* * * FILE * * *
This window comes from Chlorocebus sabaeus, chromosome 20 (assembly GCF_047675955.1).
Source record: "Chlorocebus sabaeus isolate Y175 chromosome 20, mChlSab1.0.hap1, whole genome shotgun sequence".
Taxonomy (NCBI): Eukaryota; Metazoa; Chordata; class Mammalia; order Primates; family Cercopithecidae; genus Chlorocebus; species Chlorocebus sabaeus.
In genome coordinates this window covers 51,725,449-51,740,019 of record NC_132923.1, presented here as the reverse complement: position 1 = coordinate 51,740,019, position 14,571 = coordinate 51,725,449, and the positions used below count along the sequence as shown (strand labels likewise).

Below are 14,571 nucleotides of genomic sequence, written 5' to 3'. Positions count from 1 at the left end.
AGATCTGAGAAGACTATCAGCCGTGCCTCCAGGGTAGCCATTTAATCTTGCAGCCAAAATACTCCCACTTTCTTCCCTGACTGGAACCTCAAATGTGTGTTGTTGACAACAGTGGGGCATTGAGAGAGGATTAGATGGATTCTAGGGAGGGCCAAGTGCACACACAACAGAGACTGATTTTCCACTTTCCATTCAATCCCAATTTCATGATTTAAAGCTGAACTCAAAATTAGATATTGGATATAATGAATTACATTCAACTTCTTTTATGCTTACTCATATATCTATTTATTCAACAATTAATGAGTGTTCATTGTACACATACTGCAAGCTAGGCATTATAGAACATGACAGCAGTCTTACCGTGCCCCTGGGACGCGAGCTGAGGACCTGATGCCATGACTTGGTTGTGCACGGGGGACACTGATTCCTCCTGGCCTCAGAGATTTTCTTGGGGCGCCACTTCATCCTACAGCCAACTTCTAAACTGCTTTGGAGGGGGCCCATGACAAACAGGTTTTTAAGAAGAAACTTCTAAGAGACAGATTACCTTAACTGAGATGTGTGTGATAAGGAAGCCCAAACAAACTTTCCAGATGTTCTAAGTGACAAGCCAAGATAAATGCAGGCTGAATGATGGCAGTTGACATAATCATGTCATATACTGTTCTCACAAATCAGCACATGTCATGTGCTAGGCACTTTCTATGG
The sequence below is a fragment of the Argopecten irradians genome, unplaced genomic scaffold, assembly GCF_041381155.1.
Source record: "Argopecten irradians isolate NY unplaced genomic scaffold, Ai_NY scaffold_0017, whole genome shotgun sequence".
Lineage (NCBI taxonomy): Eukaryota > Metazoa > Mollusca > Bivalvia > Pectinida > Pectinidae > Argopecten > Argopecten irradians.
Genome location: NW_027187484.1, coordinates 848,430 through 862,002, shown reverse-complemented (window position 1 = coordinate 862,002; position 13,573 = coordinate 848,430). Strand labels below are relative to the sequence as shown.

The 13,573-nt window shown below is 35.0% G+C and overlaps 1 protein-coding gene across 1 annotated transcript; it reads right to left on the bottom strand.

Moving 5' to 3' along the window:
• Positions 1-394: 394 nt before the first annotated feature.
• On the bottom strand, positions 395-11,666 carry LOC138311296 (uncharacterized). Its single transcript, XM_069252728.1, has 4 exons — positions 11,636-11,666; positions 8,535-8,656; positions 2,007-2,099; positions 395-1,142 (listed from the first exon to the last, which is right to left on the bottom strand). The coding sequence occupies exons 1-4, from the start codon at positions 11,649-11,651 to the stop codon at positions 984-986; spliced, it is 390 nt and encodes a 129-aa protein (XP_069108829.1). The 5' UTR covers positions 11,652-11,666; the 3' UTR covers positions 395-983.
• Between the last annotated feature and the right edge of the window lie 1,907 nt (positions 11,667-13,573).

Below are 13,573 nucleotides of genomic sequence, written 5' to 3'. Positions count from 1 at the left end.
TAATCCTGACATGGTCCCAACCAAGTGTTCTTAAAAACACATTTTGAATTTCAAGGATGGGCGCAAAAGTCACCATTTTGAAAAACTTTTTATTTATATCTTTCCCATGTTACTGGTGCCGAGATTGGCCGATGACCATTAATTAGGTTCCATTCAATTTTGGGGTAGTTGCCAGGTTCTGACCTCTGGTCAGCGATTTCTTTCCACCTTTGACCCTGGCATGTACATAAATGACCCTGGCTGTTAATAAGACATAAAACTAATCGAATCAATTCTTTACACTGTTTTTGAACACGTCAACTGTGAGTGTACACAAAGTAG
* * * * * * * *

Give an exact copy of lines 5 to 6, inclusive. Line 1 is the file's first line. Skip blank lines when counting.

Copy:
Below are 14,571 nucleotides of genomic sequence, written 5' to 3'. Positions count from 1 at the left end.
AGATCTGAGAAGACTATCAGCCGTGCCTCCAGGGTAGCCATTTAATCTTGCAGCCAAAATACTCCCACTTTCTTCCCTGACTGGAACCTCAAATGTGTGTTGTTGACAACAGTGGGGCATTGAGAGAGGATTAGATGGATTCTAGGGAGGGCCAAGTGCACACACAACAGAGACTGATTTTCCACTTTCCATTCAATCCCAATTTCATGATTTAAAGCTGAACTCAAAATTAGATATTGGATATAATGAATTACATTCAACTTCTTTTATGCTTACTCATATATCTATTTATTCAACAATTAATGAGTGTTCATTGTACACATACTGCAAGCTAGGCATTATAGAACATGACAGCAGTCTTACCGTGCCCCTGGGACGCGAGCTGAGGACCTGATGCCATGACTTGGTTGTGCACGGGGGACACTGATTCCTCCTGGCCTCAGAGATTTTCTTGGGGCGCCACTTCATCCTACAGCCAACTTCTAAACTGCTTTGGAGGGGGCCCATGACAAACAGGTTTTTAAGAAGAAACTTCTAAGAGACAGATTACCTTAACTGAGATGTGTGTGATAAGGAAGCCCAAACAAACTTTCCAGATGTTCTAAGTGACAAGCCAAGATAAATGCAGGCTGAATGATGGCAGTTGACATAATCATGTCATATACTGTTCTCACAAATCAGCACATGTCATGTGCTAGGCACTTTCTATGG